It is astonishing to think that just three years ago, ink executives were expressing serious concern that
At this point, experts say that the increased global demand for oil, coupled with the unstable global political situation, could push oil to above $85 per barrel in the near future.
For ink manufacturers, this is troubling. After all, petrochemicals are the basis for the key feedstocks used for resins, waxes, varnishes, solvents, carbon black and many other ingredients. Add to that the cost of manufacturing and transportation, and the impact of higher crude oil prices is clear to all. In the past, ink companies would do just about anything possible to offset these higher costs and not raise their own prices, but times have changed.
“Since about 97 percent of our raw materials depend on crude for either energy or actual usage, the impact has been enormous,” said Diane Parisi, vice president, procurement, for Flint Group North America. “While we have taken significant steps to offset these increases through inventory controls, plant consolidations, streamlined manufacturing and other measures, we have been forced to implement our own price increases in most markets over the past 18 months. There comes a point where we can’t continue to absorb cost increases; there has to be some relief.”
The rising price of crude oil continues to be a major concern, said Gregory Lawson, chief procurement officer, Sun Chemical. “Ink manufacturing people often talk about their costs in terms of crude oil because it is a major component either directly or indirectly. In 2005, we were looking at oil in the $50 per barrel range. This year it peaked near $80 a barrel.”
In addition, so many other key ingredients have risen dramatically. In this environment, it is no wonder that ink manufacturers, their suppliers and customers are wondering when, and if, prices will stabilize.
The State of Raw Materials
Aside from crude oil-based products, there is little good news for ink manufacturers. Even if there is enough supply, new uses for raw materials are causing tightness in the amount allocated for ink.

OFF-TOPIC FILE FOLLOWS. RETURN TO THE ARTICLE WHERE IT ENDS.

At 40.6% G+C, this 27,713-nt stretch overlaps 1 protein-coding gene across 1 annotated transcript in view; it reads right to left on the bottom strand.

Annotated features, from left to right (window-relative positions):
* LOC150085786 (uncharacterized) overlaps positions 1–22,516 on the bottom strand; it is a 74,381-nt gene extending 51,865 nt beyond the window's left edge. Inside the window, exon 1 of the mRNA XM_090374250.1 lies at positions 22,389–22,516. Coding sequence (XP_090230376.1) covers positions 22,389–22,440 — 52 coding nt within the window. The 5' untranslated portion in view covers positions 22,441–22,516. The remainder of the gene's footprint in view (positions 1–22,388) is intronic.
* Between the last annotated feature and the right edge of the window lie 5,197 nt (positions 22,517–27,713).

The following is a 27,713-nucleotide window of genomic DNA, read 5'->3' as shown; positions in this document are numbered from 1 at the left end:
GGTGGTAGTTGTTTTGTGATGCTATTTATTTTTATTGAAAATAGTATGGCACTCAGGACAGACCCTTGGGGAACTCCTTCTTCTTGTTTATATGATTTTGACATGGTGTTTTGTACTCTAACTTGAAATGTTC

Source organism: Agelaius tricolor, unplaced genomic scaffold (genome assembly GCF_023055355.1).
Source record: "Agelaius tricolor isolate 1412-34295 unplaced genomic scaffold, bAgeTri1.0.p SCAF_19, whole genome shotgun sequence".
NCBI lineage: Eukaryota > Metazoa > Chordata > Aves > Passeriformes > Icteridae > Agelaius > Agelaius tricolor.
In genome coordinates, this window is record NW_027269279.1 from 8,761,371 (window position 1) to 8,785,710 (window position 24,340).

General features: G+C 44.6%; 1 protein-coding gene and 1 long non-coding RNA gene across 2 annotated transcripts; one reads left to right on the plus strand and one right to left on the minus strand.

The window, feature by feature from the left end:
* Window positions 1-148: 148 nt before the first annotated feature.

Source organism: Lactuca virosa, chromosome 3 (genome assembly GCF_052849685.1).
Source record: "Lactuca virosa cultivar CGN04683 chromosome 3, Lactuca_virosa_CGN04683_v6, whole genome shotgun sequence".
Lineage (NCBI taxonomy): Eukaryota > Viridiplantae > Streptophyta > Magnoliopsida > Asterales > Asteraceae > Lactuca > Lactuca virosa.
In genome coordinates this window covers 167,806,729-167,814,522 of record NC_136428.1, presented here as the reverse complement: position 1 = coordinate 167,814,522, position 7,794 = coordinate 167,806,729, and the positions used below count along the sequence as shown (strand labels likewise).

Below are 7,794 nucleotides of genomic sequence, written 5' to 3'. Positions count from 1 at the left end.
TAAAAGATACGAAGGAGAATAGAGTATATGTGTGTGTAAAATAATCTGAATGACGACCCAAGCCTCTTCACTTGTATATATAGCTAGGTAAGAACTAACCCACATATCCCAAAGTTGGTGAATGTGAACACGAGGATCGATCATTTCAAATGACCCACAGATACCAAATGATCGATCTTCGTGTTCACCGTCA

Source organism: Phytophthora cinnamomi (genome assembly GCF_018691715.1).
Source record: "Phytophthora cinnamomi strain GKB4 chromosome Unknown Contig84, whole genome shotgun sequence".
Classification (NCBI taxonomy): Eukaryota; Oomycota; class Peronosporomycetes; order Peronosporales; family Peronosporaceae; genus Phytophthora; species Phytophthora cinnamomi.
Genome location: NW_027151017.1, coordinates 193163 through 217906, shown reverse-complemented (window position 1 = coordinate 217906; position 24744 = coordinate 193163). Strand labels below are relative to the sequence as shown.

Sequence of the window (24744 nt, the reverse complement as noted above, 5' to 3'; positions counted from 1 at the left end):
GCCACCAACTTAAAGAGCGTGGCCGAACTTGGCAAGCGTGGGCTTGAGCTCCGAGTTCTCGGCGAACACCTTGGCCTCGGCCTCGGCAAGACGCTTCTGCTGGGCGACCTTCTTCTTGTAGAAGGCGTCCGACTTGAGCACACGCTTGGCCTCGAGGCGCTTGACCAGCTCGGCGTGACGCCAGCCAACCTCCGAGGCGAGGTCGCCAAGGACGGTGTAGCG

“Prices are going up and availability is going down,” said Ms. Parisi. “Actually, prices are going up because availability is going down. As an example, there are shortages in kaolin and hydrocarbon resins due to a lack of capacity to meet increasing demand. The increased demand is coming from developing regions like Asia (China), India and from nontraditional competitors.
“For example, organo clay is used in the drilling process,” Ms. Parisi said. “That’s not been much of an issue before, but with increased drilling to meet increased demand for petroleum, the demand for organo clay for this application means there is less available for traditional users. Additionally, crude tall oil, which is a feedstock for the resin we use in our inks, is short because it is being burned for fuel before it ever leaves the paper mill.”
Mr. Lawson also pointed out that more than oil is affecting ink raw material costs. Another concern is gum rosin, which was sold in a range from $450 to $650 per metric ton in 2005 but now sells in the $1,100 to $1,200 range. Gum rosin is used to make resins for many ink formulations, with its biggest impact on the heatset and sheetfed ink markets.
The pigment side has also seen major price increases. Copper, which is used in feedstocks for metallic inks and pththalo blue pigments, has increased in costs over five times, from $1,500 per metric ton in 2004 to $8,200. As a result, Sun Chemical Performance Pigments and Heubach recently announced increases on their phthalocyanine blue and green pigments. Aluminum has jumped from $1,600 per metric ton to about $2,800 in the same time period. In addition, major flushed color manufacturers implemented increases of approximately 5 percent.